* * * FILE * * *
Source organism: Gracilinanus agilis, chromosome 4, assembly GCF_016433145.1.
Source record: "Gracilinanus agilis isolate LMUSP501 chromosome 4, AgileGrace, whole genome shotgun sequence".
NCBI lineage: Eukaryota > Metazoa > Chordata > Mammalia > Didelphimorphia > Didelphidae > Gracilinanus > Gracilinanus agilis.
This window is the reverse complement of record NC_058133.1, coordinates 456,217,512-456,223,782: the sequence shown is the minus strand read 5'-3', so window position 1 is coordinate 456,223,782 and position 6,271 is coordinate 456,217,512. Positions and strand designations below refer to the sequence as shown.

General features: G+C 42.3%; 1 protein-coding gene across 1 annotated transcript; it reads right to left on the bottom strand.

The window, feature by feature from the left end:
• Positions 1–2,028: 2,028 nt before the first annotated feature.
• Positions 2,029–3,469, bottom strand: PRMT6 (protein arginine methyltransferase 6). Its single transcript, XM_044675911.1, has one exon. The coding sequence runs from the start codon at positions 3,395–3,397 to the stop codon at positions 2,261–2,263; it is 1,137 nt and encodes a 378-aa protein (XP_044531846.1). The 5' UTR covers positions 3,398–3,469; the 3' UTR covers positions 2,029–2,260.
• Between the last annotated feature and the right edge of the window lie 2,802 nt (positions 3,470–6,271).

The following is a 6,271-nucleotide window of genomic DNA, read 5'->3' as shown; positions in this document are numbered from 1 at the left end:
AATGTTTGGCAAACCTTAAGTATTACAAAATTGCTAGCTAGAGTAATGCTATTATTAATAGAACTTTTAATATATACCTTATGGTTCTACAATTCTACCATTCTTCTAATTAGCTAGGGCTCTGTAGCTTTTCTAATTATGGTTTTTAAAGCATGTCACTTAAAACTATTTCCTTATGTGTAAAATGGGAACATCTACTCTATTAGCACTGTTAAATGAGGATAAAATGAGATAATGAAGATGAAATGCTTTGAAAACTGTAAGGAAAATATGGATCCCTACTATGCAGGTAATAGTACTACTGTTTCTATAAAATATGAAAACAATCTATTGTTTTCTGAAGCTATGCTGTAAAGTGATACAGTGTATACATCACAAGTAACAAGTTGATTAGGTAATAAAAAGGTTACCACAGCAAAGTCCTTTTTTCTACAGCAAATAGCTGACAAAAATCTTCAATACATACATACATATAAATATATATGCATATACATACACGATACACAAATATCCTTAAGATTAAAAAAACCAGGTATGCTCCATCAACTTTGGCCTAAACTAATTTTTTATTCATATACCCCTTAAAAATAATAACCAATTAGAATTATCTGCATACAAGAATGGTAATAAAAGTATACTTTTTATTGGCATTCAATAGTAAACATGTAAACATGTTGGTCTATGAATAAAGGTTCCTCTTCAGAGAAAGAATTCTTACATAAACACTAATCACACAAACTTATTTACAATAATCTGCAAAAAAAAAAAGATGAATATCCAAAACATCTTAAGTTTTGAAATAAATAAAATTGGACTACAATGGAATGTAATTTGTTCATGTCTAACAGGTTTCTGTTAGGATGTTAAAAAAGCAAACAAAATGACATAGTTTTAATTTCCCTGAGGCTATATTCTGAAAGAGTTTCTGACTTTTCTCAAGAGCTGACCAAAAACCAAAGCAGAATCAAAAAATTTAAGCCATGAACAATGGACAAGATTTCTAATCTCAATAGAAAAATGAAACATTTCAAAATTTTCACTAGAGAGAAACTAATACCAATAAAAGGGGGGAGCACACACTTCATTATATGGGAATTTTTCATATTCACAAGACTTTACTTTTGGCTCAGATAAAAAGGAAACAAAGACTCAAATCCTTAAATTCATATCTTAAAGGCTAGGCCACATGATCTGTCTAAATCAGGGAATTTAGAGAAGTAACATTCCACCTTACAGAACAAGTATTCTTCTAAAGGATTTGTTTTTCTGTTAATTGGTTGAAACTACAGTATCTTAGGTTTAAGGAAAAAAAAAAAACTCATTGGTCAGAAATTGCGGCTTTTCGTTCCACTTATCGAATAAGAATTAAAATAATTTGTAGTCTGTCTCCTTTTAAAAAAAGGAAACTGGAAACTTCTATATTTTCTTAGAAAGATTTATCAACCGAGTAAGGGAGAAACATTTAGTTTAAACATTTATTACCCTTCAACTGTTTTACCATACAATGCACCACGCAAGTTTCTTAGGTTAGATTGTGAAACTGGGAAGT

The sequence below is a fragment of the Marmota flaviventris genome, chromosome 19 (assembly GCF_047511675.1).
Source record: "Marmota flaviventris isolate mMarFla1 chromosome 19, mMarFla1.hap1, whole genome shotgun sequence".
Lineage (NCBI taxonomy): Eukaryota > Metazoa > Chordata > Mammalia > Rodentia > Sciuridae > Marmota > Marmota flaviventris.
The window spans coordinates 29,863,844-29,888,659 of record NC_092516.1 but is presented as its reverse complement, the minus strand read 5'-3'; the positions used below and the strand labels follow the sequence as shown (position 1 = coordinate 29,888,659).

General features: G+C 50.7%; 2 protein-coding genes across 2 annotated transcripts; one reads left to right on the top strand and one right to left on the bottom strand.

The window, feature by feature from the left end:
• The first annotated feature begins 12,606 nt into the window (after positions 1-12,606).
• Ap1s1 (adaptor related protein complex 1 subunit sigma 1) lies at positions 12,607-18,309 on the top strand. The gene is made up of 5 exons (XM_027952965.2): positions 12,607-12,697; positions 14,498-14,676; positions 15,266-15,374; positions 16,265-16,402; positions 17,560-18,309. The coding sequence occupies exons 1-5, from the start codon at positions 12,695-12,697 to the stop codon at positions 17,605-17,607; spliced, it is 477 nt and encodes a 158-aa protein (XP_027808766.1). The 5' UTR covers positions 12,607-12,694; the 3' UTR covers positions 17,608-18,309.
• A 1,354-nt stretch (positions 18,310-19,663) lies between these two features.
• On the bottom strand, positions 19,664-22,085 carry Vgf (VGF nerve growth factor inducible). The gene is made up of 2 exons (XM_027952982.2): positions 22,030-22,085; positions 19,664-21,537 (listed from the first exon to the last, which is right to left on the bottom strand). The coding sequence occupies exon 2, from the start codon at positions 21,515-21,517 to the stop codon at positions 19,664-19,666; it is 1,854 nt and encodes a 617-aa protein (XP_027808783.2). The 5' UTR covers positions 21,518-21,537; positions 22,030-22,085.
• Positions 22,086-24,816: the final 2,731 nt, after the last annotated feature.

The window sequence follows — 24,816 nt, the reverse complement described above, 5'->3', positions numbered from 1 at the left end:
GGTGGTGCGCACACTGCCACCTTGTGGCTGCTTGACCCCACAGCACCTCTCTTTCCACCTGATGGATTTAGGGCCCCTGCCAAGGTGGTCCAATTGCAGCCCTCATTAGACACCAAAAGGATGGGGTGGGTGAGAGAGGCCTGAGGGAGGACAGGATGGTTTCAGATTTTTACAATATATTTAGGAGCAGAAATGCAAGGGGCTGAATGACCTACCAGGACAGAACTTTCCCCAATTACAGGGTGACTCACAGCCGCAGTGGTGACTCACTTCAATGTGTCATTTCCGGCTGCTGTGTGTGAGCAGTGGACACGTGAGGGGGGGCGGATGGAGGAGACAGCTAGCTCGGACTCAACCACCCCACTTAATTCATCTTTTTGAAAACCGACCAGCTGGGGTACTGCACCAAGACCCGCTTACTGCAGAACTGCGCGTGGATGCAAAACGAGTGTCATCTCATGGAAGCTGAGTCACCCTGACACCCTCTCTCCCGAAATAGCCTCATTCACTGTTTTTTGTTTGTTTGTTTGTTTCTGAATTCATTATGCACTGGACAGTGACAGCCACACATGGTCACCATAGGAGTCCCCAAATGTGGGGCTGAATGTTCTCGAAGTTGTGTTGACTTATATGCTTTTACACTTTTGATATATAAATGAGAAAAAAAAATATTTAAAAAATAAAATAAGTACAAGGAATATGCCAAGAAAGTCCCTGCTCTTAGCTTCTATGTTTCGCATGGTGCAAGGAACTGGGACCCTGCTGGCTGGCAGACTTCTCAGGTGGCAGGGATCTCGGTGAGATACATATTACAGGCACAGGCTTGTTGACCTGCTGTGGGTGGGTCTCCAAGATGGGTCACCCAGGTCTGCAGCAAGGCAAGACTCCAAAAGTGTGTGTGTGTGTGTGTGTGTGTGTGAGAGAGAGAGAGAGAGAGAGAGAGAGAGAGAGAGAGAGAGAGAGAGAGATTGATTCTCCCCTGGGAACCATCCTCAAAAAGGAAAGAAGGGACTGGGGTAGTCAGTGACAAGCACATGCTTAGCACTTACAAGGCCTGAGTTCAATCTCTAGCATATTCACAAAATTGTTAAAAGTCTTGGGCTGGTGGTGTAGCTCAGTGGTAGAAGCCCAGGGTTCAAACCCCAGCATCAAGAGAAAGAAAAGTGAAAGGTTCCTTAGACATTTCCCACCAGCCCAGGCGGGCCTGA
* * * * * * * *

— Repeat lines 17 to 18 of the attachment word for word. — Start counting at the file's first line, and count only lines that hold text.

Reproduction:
The window, feature by feature from the left end:
• The first annotated feature begins 12,606 nt into the window (after positions 1-12,606).